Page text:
Copying From a Copyrighted Computer Program May Be Fair Use to the Extent Needed to Promote Adoption of the Use of Accrued Talents in Creating a New Software Platform

| Makoto Tsunozaki, Ph.D.Kendall Loebbaka


Before the United States Supreme Court (Opinion by Justice Breyer) on Writ of Certiorari to the United States Court of Appeals for the Federal Circuit.

Summary: Where use of copyrighted computer code is inherently bound together with uncopyrightable ideas and new creative expression, it may be fair use to copy that which is needed to reimplement a user interface for others to make use of their accrued talents.

Google sought to use Oracle’s Java platform to create a software platform for smartphones, but was unable to agree to a license. Google built its own Android platform and copied a portion of Oracle’s Application Programming Interface (“API”) from the Java platform. Oracle sued Google for copyright infringement. The district court found that the copied code was not protected by copyright. On appeal, the Federal Circuit reversed the copyrightability determination and remanded for a trial on the issue of fair use. The district court held a jury trial solely on the issue of fair use. The jury found that Google had shown fair use. On appeal, the Federal Circuit reversed again, holding Google’s use of the Java API was not fair use and remanded for a trial on damages. Google appealed to the Supreme Court.

The Supreme Court granted certiorari. The Supreme Court did not address the copyrightability of the Java API, and instead assumed that it is copyrightable. The Supreme Court then addressed the issue of fair use. The Supreme Court agreed with the Federal Circuit that fair use is a mixed question of fact and law, with deference to a jury’s findings of underlying fact and the ultimate question on fair use decided by the judge de novo. The Supreme Court applied the four statutory factors for fair use: (1) purpose and character of the use; (2) nature of the copyrighted work; (3) amount and substantiality of the portion taken; and (4) effect of the use upon the potential market. The Supreme Court found that all factors favored Google and reversed the Federal Circuit, holding that Google’s use of the Java API was a fair use because Google only took what was needed to allow Java programmers to use their learned skills in a new and transformative program.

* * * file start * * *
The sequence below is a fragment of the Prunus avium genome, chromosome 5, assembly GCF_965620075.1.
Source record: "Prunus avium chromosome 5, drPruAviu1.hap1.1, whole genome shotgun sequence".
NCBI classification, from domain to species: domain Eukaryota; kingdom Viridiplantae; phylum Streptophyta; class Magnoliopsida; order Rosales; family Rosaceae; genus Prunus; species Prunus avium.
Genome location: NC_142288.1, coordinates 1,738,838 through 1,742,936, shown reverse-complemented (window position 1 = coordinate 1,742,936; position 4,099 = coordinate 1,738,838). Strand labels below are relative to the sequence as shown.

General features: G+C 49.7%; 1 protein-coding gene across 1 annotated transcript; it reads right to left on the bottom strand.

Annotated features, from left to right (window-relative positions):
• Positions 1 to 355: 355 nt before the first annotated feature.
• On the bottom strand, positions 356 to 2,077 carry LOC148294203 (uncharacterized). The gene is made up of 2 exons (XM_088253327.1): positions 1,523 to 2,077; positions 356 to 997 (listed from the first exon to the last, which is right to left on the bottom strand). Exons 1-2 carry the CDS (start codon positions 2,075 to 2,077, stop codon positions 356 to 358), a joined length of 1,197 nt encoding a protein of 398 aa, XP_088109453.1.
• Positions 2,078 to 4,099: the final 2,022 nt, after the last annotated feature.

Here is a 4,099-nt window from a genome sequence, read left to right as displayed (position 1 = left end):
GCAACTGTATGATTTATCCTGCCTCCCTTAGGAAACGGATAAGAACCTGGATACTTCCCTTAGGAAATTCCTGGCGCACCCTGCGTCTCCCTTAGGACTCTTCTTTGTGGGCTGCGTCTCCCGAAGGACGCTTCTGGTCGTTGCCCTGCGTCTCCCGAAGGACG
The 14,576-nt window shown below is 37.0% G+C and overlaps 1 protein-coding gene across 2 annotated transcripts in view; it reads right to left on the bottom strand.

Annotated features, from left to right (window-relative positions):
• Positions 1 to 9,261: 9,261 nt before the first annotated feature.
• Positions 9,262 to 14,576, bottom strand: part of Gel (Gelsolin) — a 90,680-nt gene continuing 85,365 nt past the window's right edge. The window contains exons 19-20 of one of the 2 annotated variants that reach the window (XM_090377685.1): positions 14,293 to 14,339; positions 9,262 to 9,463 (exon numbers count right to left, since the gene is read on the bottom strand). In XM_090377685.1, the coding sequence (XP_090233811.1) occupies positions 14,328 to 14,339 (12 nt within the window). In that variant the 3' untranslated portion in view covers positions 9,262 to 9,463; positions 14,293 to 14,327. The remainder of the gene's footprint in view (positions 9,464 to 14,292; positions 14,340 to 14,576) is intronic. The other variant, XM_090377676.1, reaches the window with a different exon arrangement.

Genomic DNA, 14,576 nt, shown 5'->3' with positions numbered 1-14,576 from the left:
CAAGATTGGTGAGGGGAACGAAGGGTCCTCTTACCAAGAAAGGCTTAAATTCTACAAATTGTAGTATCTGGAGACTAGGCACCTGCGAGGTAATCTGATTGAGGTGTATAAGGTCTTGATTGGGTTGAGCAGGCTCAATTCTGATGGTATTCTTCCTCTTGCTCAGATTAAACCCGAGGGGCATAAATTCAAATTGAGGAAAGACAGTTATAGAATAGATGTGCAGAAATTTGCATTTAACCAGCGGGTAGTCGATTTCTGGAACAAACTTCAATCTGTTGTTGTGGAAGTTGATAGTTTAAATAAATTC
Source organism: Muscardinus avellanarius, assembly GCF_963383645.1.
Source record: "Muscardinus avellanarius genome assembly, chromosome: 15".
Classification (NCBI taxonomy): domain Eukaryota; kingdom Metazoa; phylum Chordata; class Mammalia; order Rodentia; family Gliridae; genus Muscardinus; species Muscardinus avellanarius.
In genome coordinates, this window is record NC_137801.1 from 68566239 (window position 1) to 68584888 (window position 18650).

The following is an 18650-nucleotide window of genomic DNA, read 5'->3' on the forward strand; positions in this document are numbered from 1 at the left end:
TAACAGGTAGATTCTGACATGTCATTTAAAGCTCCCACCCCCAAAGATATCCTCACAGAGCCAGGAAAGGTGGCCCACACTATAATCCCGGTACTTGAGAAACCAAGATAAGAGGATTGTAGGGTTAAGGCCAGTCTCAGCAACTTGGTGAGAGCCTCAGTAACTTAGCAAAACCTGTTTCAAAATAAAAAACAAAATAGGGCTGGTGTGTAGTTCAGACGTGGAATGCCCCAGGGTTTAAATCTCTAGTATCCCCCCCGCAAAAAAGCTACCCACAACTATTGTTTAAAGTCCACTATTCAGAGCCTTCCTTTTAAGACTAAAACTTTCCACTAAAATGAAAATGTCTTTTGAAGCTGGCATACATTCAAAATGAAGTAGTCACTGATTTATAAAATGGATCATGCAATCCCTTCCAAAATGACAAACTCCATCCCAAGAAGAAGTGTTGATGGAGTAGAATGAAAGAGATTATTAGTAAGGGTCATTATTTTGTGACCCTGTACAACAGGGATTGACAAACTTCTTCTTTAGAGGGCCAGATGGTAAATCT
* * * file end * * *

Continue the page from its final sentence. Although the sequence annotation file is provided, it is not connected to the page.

First, the Supreme Court noted that the nature of the copied Java API differed from other kinds of copyrightable computer code. The copied Java API was bound up inextricably to uncopyrightable ideas, such as the idea of organizing tasks, as well as to uncopied portions of the Java API that actually instructs the computer on steps to carry out a task. The Supreme Court held that the value of the copied code derived from the investment of time and effort of programmers in adopting the new system. These considerations made the copied portions further from the core of copyright than most computer programs. Second, the Supreme Court held that Google’s purpose for using the Java API, to reimplement a user interface that could readily be used by other programmers, was consistent with the constitutional objective of copyright in promoting “progress,” and was transformative. Third, the Supreme Court held that Google did not copy the code for its creativity or purpose, but to facilitate others to adopt the new Android platform and write new programs using their Java experience. Fourth, the Supreme Court held that that there was evidence that Oracle was not in a position to benefit financially from the smartphone market, that Android was a distinct and more advanced market from the Java platform, and that Oracle foresaw a benefit from broader use of the Java programming language through Android.

Justice Thomas dissented, contending that the Copyright Act’s statutory definition of computer program covered the copied code. Thus, while Oracle cannot copyright the idea underlying the copied code, it can copyright the specific expression of the idea represented in the copied code. The dissent also disagreed with the four-factor fair use analysis, noting that at least three of the four factors favored Oracle. In support of an absence of fair use, the dissent noted that Google’s copying decimated Oracle’s market and interfered with Oracle’s licensing opportunities; Google’s purpose for copying was overwhelmingly commercial; and the substantial copying is what attracted programmers to the Android platform.

Editor: Paul Stewart